In this Southeast Asian country, groundwater is slowly becoming scarcer in urban areas because of low water infiltration. The decline of groundwater recharge in the country's major cities is proportional to an increase of water falling to the roofs and pavements of buildings. The constant increase of population has also caused groundwater to be consumed at high rates.


Recognising the necessity of having drainage systems altered, the country's government introduced a law requiring all buildings to have infiltration wells (a type of underground rainwater harvesting system). This law applies to much of the country's territory. In previous studies, it was said that if every home in Madura and Java had their own infiltration well, water deficit will go down by significant levels. This translates to a 16% net savings through conservation.




Most of the people of Thailand have long made use of big jars to store rainwater that falls from roofs. In the past, the jars they used did not have protection from mosquitoes and waste, but these days, they no longer face these issues as the jars they use have taps, drains, and lids. The jars come in capacities ranging from 100 to 3,000 litres.


There are two methods to make the use of these water jars more widespread and encouraged. The first involves training villages on how to make them. This approach has been great for several villages so far due to several reasons, one being that it encourages villagers to work together. In addition, this method serves as a good way of earning money, as it is easy to learn and only requires affordable materials.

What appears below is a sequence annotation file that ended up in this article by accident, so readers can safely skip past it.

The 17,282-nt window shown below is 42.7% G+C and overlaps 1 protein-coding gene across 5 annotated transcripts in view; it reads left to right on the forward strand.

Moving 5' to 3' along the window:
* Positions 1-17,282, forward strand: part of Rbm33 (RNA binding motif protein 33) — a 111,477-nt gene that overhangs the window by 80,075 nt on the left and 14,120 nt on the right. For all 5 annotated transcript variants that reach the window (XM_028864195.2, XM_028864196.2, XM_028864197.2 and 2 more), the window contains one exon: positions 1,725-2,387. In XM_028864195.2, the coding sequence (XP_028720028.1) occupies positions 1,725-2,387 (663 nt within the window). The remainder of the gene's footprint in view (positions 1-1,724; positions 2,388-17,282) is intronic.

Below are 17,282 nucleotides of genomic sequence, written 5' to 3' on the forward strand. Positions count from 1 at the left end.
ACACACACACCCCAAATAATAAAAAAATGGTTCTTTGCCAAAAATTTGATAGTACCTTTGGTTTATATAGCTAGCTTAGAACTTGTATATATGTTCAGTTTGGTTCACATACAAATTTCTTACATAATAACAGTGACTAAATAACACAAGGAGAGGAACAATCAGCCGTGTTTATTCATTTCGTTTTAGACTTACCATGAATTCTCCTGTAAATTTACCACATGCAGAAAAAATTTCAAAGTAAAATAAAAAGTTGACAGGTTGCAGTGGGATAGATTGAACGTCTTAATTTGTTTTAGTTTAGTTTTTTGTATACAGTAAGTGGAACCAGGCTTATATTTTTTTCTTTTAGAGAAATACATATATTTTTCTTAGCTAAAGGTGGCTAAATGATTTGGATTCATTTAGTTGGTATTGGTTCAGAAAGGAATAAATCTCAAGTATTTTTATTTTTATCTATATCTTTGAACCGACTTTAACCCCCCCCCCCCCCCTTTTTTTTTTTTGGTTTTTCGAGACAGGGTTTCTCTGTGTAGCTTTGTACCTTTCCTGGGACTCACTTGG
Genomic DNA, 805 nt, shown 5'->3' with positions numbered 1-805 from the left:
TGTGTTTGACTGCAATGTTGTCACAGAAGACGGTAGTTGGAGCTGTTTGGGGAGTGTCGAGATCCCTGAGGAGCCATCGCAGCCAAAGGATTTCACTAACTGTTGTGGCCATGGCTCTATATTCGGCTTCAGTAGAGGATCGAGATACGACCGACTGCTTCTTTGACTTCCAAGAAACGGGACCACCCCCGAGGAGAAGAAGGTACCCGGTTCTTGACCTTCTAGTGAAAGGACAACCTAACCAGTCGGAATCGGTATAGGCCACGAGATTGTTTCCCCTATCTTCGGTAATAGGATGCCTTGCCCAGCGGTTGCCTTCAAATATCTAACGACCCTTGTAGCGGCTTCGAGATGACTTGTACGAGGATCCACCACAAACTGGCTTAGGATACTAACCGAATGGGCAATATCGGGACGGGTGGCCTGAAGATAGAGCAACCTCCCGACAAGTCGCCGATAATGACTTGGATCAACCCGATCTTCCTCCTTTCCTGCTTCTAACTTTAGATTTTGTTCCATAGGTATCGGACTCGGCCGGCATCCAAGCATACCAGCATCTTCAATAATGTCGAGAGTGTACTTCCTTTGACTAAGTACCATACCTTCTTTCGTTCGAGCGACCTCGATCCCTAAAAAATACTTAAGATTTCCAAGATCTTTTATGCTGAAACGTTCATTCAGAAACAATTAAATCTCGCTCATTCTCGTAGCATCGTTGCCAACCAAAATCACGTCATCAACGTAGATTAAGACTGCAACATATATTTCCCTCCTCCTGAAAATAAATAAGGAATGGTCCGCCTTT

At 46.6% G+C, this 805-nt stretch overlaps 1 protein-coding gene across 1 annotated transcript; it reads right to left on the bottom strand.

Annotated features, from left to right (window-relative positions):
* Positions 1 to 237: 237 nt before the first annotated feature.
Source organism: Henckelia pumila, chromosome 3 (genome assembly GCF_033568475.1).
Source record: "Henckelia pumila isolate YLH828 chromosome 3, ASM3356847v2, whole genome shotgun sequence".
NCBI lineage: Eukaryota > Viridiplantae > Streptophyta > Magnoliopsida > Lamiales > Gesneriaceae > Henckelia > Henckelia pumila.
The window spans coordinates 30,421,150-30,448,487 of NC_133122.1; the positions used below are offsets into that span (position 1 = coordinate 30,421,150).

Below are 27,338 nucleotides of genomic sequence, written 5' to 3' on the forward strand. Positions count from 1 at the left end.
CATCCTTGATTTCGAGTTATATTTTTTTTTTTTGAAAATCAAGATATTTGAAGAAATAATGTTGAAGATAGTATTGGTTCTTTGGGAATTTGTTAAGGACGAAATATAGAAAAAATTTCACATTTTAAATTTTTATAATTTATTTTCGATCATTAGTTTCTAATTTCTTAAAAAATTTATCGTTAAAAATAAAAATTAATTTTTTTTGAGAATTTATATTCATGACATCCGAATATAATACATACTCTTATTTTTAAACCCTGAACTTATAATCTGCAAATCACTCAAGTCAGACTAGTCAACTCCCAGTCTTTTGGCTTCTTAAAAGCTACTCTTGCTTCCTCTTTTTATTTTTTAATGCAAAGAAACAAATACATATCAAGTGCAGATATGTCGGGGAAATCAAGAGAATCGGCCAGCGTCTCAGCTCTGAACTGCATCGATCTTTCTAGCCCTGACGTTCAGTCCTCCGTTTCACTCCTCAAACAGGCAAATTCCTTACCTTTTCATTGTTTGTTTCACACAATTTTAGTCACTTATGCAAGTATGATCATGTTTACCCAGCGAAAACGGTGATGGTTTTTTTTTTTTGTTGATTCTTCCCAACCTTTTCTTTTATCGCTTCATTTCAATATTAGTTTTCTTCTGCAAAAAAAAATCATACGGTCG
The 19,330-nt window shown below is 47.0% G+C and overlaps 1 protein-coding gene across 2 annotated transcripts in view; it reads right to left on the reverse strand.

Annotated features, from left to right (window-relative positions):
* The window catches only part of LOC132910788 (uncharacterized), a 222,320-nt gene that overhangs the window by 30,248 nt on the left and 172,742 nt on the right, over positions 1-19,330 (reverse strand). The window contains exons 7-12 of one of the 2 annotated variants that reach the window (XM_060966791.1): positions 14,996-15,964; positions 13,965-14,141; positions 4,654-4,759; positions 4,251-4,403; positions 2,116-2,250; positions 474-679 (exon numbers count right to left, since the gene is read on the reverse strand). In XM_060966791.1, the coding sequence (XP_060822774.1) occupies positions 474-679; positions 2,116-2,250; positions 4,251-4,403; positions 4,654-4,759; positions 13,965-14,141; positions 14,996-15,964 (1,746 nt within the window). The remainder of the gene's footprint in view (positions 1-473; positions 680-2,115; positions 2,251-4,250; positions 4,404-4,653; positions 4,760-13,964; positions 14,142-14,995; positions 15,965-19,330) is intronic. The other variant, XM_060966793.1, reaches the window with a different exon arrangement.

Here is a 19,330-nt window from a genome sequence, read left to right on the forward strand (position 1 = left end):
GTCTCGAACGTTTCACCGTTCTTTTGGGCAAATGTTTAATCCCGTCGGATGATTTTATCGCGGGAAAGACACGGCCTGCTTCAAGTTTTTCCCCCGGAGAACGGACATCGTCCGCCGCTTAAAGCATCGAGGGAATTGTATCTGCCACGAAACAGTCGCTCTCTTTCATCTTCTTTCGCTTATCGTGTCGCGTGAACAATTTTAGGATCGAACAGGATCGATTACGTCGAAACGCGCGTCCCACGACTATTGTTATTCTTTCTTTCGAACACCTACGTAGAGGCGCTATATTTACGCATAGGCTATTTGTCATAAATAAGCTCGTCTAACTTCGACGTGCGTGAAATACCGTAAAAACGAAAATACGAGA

The second approach to getting more water jars is best for those villages which don't have the manpower needed to create these water jars. A revolving loan fund is given to villagers so they can buy jars.


Along with these approaches, maintaining these jars and the right way of securing safe drinking water are taught. So far, the rainwater jar project has been successful, and has eventually encouraged the government of Thailand to make this a national program.




In this South Asian nation, the collection and storage of rainwater is considered as an option for safe drinking water, especially in areas affected by the spread of arsenic. Since the late 90s, more than a thousand rain harvesting systems have been set up in the nation by non-government organisations.


Rainwater storage tanks usually used in Bangladesh have a capacity of 500 to 3,200 litres and are made of various materials and structured differently. The water harvested and used in these tanks is useful for a wide range of purposes, including cooking and drinking. This is mainly due to the fact that the population is doing everything they can to make their water clean for five months. For this reason, the same non-government organisations that are promoting this practise to the local population are now endorsing the practice and its results to the government.


Despite the benefits offered by rainwater harvesting in these and in many other areas around the world, there still are places that do not practise it. Some reasons include their governments having other priorities or their governments banning the practice outright. With the global water crisis just around the corner, it probably is high time to reconsider encouraging this practice among cities and nations, and one way to help is by making your own system or discussing its benefits with those in power. Information on high-quality rainwater tanks and pumps you can use can be found here: